The following morning I went for a run around the same marked path we had walked, a route of around 8km, as a pre-breakfast wake up. It was delightful to have been in a town for less than 24 hours, and feel relaxed and already knowledgeable enough of its layout to enjoy a multi-terrain run. We ate breakfast on my return, retrieved our bikes from Benny’s garage and headed north and west, to follow the noted ‘panoramic cycle’ route. Once away from town, we passed only one vehicle in the next 12km leading to the coast. There was a whole lot of very little in the flat and empty countryside, including the notable absence of people. We were accompanied only by the ever-present wind, the cyclist’s nemesis.
We reached tidal flood gates that looked much like a very large canal lock, and climbed their steps to look out to sea. We passed an island, Mandø, with a built causeway that was inaccessible at certain tidal times, similar to that connecting Holy Island. We considered crossing over, but knowing nothing of the tide times we decided not to risk being stranded for hours on the other side. We turned a corner to return to Ribe and found we were facing a harsh, biting headwind, forward progress much more difficult. We slowly rolled through small villages, passing quintessential Danish scenes with white square-towered churches and manicured lawns. We found an off-road bridleway away from the road that was more sheltered from the wind and followed this back. The difficulty of riding the hard, deeply rutted track was fully compensated for by the wind break provided by dense trees lining the route.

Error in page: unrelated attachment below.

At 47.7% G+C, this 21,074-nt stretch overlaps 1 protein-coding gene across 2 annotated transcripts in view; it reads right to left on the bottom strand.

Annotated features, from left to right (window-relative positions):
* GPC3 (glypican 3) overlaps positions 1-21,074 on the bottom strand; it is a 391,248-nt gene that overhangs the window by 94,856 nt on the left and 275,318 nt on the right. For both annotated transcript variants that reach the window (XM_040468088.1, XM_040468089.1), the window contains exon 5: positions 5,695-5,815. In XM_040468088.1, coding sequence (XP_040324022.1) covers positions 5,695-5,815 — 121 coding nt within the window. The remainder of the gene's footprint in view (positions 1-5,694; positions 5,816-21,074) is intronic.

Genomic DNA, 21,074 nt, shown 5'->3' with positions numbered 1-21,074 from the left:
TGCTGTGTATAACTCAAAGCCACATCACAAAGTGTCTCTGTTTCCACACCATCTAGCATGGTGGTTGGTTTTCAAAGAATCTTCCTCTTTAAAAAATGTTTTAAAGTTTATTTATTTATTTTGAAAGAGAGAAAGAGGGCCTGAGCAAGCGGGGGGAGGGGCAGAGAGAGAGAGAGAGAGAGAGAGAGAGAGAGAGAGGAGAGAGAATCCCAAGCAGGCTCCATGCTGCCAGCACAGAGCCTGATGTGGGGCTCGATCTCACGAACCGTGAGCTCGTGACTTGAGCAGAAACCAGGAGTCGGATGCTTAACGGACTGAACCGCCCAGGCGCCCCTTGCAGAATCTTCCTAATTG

Later we wandered around town stretching our legs after the cycle, then rewarded ourselves with chocolate waffles, as the smell from the café had tantalised us from afar each time we had passed along the main street and could be ignored no longer. We briefly met up with fellow Benimar owners Gary and John, Facebook friends who were following a similar route to us through Netherlands, Germany and Denmark as they headed north to visit Norway and Sweden.
On return to Benny, we found the car-park had been overrun with well-dressed students readying themselves to attend their prom, all preparing different modes of towed transport in lieu of hired limos. The vehicles ranged from a speedboat decked out with garlands and ribbons, to a wooden cart fixed behind a bright yellow quad bike. There were colourful rickshaw bicycles, decorated tractor trailers and a hand-painted horse-drawn carriage. There were quirky, sweet, funny and posh transport options, each displaying different qualities and advantages, but all capable of delivering their young couples to the dance with smiles on their faces. It was fun to watch the festivities of what had the ring of revered annual tradition.
We had one last wander around the main square and nearby streets the following morning, reliving the sights this time under gun-metal grey skies. The town was still beautiful, quiet and welcoming; it had become comfortably familiar after a visit of only 42 hours. It was a shame to leave, but it was definitely time to visit a Danish beach.